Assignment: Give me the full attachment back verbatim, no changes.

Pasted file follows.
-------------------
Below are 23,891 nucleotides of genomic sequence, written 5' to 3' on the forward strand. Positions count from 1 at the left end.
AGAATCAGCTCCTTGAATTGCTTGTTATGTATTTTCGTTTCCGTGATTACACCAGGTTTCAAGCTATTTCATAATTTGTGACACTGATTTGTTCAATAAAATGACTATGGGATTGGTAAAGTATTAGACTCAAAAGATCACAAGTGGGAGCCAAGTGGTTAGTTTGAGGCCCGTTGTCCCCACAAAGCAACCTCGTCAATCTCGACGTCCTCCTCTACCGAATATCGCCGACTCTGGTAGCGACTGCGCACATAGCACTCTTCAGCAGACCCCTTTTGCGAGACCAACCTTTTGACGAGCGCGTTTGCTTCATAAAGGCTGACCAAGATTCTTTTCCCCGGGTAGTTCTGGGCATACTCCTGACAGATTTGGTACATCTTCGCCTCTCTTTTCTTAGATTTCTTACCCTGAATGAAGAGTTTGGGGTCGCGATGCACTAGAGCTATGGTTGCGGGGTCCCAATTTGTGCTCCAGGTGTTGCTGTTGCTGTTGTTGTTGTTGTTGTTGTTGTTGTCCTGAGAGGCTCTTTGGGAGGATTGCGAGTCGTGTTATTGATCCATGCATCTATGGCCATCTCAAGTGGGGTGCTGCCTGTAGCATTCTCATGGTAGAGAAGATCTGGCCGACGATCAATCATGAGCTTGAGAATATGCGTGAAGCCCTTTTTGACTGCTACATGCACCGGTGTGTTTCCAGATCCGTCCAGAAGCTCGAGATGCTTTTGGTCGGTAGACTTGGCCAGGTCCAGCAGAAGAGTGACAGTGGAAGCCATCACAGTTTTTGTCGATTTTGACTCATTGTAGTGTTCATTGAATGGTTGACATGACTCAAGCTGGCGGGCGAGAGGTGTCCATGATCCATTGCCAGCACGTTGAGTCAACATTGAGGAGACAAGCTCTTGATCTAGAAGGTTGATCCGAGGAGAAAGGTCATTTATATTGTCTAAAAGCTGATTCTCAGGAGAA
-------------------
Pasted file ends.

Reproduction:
Below are 23,891 nucleotides of genomic sequence, written 5' to 3' on the forward strand. Positions count from 1 at the left end.
AGAATCAGCTCCTTGAATTGCTTGTTATGTATTTTCGTTTCCGTGATTACACCAGGTTTCAAGCTATTTCATAATTTGTGACACTGATTTGTTCAATAAAATGACTATGGGATTGGTAAAGTATTAGACTCAAAAGATCACAAGTGGGAGCCAAGTGGTTAGTTTGAGGCCCGTTGTCCCCACAAAGCAACCTCGTCAATCTCGACGTCCTCCTCTACCGAATATCGCCGACTCTGGTAGCGACTGCGCACATAGCACTCTTCAGCAGACCCCTTTTGCGAGACCAACCTTTTGACGAGCGCGTTTGCTTCATAAAGGCTGACCAAGATTCTTTTCCCCGGGTAGTTCTGGGCATACTCCTGACAGATTTGGTACATCTTCGCCTCTCTTTTCTTAGATTTCTTACCCTGAATGAAGAGTTTGGGGTCGCGATGCACTAGAGCTATGGTTGCGGGGTCCCAATTTGTGCTCCAGGTGTTGCTGTTGCTGTTGTTGTTGTTGTTGTTGTTGTTGTCCTGAGAGGCTCTTTGGGAGGATTGCGAGTCGTGTTATTGATCCATGCATCTATGGCCATCTCAAGTGGGGTGCTGCCTGTAGCATTCTCATGGTAGAGAAGATCTGGCCGACGATCAATCATGAGCTTGAGAATATGCGTGAAGCCCTTTTTGACTGCTACATGCACCGGTGTGTTTCCAGATCCGTCCAGAAGCTCGAGATGCTTTTGGTCGGTAGACTTGGCCAGGTCCAGCAGAAGAGTGACAGTGGAAGCCATCACAGTTTTTGTCGATTTTGACTCATTGTAGTGTTCATTGAATGGTTGACATGACTCAAGCTGGCGGGCGAGAGGTGTCCATGATCCATTGCCAGCACGTTGAGTCAACATTGAGGAGACAAGCTCTTGATCTAGAAGGTTGATCCGAGGAGAAAGGTCATTTATATTGTCTAAAAGCTGATTCTCAGGAGAA